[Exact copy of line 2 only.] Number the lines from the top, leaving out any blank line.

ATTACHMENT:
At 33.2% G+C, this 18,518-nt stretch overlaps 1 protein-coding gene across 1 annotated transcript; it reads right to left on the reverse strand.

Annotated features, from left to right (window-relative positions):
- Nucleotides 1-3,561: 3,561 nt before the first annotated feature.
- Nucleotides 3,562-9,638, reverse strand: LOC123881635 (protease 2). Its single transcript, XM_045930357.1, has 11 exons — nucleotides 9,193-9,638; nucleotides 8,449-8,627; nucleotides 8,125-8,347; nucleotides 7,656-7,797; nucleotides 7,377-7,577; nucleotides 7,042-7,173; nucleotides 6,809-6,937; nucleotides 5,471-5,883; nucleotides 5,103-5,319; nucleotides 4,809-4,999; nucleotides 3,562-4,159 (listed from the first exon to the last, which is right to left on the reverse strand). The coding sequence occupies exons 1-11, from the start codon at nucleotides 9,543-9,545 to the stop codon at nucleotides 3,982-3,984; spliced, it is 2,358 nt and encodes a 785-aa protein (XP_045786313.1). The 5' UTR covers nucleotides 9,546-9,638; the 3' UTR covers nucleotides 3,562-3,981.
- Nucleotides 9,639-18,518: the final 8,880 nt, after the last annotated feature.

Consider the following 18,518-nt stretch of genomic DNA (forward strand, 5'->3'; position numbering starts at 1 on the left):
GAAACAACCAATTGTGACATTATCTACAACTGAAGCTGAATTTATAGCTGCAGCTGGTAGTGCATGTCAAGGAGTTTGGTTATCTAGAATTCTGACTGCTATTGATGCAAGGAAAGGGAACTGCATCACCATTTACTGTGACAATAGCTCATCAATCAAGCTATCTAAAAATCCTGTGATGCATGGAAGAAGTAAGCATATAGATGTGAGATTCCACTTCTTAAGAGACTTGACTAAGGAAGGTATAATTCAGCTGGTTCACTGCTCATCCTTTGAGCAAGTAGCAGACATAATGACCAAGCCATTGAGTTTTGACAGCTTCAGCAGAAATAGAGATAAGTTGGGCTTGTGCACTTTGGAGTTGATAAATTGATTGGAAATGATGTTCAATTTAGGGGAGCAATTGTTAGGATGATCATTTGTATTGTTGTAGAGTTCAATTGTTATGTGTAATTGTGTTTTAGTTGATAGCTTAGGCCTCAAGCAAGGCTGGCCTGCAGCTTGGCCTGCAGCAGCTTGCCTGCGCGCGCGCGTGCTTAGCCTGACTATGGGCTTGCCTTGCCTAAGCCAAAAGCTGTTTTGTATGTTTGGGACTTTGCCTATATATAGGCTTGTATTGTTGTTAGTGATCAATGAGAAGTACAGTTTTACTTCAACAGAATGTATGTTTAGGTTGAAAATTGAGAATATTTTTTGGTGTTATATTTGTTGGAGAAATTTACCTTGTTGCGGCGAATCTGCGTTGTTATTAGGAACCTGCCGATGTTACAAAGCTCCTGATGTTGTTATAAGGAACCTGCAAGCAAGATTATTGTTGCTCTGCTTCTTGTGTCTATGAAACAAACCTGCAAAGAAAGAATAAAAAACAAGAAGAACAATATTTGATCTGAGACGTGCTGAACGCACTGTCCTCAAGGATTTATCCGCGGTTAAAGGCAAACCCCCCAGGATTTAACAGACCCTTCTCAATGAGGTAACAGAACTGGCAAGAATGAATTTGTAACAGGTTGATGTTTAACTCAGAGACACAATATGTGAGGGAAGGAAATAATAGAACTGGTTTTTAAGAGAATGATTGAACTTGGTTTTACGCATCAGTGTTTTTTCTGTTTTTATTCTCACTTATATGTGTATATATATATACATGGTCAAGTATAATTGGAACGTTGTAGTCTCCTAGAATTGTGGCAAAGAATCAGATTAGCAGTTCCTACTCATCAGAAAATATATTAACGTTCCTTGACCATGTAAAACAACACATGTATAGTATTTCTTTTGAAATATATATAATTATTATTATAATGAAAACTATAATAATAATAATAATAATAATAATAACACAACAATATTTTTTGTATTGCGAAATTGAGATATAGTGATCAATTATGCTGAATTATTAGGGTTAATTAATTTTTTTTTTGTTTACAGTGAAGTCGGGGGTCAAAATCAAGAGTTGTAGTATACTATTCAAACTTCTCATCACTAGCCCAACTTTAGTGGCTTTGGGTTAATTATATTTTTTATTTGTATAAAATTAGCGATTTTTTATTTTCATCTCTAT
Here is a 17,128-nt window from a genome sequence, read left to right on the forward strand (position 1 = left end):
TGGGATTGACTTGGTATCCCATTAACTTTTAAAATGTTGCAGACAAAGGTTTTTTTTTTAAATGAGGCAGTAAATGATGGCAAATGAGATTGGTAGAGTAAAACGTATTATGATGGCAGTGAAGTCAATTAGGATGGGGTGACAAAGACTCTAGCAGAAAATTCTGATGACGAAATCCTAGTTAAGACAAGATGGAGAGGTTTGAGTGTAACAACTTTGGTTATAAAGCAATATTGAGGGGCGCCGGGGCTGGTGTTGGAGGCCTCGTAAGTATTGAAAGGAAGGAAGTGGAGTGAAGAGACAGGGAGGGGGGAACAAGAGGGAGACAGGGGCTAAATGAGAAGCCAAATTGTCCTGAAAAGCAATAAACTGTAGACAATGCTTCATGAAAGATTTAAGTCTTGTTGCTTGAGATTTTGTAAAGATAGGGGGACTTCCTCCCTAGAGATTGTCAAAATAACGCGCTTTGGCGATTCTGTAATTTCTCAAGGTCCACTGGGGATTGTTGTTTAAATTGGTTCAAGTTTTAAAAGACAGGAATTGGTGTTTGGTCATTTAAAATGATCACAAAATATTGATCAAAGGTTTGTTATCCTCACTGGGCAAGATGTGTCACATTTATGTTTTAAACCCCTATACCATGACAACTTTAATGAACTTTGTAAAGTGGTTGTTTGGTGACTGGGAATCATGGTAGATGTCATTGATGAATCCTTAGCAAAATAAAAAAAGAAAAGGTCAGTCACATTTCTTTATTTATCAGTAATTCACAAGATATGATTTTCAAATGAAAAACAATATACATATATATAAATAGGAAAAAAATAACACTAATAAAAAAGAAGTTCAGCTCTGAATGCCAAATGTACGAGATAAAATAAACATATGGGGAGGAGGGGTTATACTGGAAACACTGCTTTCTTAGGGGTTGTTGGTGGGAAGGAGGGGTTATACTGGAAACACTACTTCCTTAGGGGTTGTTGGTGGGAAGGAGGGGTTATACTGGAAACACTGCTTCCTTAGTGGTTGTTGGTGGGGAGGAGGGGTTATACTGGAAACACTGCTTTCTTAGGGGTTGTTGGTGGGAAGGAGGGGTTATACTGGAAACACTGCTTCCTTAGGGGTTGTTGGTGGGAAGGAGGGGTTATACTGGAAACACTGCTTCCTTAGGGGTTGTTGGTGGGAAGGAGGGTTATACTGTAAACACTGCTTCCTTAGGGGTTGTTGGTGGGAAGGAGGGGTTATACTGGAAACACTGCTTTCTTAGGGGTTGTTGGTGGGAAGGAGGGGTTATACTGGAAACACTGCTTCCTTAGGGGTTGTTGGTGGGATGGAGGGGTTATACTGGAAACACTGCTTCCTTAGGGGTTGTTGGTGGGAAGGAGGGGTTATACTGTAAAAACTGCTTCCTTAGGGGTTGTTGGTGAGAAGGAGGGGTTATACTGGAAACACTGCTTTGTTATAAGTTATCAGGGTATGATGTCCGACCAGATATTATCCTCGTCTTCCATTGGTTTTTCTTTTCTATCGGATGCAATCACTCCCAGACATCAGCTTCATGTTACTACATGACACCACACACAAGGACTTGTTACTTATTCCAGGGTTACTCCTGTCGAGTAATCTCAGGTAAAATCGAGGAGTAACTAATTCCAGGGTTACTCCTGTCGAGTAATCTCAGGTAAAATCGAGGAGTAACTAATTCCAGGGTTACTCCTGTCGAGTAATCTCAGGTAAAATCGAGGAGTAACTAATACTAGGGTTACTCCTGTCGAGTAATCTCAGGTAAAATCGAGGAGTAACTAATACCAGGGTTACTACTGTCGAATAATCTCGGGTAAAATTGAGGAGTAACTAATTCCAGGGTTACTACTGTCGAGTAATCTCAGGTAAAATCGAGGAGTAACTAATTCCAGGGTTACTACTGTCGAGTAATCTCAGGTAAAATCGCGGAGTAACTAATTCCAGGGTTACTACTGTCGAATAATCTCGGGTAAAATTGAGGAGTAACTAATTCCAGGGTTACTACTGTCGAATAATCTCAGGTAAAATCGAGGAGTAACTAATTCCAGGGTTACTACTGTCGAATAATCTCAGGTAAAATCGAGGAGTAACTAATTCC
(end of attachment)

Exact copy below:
Annotated features, from left to right (window-relative positions):